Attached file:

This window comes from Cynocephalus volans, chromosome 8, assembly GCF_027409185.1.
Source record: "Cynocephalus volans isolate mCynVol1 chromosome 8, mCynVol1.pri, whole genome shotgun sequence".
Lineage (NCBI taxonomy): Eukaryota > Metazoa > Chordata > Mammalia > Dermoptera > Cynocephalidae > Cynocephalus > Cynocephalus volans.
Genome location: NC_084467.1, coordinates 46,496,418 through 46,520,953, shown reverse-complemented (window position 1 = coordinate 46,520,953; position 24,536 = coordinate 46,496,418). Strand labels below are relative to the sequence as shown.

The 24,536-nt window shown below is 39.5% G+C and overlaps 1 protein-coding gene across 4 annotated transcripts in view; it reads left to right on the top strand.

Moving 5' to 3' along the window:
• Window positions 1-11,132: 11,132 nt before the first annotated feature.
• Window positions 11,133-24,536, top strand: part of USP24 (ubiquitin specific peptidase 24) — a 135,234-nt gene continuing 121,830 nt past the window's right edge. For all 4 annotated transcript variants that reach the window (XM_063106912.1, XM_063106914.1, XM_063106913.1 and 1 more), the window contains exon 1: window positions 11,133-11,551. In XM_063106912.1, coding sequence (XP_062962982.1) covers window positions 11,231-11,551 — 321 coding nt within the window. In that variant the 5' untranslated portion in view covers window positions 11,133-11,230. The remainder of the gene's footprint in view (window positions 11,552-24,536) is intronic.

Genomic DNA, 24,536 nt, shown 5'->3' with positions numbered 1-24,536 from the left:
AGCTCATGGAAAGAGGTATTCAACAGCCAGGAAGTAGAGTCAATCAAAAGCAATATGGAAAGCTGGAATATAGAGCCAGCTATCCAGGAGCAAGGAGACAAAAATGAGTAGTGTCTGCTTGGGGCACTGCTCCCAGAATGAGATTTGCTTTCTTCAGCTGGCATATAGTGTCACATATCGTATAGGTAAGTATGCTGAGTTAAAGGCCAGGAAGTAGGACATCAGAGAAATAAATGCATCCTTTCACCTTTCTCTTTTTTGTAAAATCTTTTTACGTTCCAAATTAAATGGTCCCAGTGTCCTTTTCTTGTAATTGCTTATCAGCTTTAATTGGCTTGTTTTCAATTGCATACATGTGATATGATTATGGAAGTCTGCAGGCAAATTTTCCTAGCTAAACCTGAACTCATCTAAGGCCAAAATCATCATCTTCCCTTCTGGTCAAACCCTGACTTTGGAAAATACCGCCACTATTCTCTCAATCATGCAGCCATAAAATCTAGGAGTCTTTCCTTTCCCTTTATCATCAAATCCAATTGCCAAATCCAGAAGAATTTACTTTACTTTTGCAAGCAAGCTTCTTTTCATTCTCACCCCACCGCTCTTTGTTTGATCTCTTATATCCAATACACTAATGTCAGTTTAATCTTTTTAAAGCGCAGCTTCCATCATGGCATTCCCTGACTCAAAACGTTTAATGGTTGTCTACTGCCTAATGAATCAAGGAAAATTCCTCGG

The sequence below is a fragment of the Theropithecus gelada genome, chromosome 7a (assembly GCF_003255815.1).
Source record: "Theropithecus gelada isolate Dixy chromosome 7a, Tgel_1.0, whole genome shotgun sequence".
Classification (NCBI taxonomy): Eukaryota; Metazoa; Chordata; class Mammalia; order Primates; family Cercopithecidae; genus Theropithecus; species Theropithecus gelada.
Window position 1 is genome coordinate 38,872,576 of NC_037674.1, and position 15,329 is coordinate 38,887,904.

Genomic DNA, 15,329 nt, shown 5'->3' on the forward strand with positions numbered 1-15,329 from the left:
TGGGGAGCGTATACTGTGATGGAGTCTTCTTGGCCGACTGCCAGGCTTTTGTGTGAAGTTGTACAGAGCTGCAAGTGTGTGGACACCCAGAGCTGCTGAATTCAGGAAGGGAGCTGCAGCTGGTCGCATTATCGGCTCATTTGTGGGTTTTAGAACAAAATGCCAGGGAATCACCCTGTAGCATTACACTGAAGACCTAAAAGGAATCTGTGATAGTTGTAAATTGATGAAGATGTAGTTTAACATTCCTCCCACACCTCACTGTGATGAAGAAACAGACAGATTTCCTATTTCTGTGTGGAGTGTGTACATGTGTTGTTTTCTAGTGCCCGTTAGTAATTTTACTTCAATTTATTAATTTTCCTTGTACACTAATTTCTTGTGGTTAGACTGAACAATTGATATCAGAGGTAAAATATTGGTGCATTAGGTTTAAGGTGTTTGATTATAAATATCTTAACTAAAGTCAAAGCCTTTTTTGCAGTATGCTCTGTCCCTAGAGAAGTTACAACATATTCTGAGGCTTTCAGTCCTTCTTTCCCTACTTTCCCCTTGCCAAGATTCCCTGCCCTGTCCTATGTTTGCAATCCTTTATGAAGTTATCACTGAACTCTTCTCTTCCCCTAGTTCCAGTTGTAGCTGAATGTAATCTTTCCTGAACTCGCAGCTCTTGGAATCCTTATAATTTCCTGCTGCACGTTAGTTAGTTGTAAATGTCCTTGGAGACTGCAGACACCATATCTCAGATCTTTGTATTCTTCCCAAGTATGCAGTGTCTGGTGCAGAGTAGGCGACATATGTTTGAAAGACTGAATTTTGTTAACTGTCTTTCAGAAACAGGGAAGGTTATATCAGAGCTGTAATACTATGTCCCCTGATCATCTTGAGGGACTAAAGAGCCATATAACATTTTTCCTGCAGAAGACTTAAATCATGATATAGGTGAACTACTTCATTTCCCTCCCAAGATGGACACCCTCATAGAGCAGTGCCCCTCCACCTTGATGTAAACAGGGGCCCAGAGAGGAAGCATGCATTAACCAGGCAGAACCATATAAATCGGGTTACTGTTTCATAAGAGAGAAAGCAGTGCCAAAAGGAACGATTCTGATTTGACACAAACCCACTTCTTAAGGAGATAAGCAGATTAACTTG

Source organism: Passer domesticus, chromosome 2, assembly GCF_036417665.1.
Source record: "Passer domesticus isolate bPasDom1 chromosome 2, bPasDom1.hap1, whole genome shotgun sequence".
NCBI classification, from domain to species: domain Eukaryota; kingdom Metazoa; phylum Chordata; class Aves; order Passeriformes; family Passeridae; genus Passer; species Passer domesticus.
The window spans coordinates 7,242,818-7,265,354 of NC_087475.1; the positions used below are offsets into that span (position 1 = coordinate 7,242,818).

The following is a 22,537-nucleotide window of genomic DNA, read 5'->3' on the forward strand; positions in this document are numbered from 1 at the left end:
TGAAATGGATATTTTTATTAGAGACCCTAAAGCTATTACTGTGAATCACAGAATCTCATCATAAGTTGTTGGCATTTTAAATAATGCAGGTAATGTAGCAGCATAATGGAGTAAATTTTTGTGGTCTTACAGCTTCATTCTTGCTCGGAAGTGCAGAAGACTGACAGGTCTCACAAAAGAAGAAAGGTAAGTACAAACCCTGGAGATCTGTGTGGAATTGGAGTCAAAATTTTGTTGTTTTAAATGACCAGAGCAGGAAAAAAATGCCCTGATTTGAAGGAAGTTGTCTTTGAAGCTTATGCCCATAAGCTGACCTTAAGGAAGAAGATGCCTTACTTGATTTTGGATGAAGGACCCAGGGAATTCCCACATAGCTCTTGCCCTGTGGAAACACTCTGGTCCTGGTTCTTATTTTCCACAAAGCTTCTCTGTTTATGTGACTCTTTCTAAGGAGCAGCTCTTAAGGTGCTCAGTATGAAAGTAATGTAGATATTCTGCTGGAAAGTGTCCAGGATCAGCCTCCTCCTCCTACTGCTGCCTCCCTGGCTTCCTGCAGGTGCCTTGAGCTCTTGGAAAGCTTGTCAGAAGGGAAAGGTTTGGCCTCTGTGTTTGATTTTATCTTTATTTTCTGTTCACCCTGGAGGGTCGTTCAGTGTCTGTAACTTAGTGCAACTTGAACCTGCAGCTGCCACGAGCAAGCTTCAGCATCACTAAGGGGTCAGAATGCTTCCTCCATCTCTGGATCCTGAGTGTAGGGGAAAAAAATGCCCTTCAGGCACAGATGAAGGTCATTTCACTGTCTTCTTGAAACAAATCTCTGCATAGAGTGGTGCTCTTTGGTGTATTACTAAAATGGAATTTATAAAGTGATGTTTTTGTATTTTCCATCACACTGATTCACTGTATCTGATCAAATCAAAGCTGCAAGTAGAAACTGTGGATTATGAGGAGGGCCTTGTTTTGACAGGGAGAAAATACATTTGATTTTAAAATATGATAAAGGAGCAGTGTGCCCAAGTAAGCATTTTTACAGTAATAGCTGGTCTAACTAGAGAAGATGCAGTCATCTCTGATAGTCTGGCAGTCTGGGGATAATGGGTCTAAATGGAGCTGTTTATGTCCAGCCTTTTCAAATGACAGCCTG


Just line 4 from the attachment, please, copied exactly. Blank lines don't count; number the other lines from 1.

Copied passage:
Genome location: NC_084467.1, coordinates 46,496,418 through 46,520,953, shown reverse-complemented (window position 1 = coordinate 46,520,953; position 24,536 = coordinate 46,496,418). Strand labels below are relative to the sequence as shown.